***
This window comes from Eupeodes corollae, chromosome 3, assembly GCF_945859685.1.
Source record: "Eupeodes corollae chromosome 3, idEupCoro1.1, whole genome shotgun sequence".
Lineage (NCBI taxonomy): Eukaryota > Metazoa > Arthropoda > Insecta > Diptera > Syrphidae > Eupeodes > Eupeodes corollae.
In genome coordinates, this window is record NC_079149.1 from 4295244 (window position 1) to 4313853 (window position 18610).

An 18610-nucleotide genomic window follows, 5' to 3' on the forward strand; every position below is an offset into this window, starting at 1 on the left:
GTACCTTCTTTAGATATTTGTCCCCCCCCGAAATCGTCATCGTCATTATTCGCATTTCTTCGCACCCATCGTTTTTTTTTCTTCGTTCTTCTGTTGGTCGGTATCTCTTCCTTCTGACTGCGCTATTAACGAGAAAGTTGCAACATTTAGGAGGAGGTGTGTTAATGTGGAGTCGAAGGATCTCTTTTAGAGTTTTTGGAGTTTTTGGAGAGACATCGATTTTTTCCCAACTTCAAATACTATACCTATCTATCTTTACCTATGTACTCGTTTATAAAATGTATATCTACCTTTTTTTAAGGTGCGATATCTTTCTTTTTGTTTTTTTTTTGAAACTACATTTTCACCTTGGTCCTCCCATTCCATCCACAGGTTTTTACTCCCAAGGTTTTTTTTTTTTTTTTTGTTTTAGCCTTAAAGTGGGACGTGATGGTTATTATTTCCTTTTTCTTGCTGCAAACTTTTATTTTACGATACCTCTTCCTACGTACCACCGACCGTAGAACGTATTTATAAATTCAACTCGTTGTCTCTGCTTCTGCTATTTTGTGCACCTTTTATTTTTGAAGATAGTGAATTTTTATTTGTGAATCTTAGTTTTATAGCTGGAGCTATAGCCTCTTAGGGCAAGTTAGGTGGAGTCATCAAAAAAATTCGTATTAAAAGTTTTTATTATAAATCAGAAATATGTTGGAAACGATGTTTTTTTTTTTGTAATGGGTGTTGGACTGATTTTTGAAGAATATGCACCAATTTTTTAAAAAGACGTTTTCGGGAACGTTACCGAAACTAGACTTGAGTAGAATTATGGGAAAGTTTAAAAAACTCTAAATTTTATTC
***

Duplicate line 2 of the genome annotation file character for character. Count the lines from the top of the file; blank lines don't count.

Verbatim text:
Source record: "Eupeodes corollae chromosome 3, idEupCoro1.1, whole genome shotgun sequence".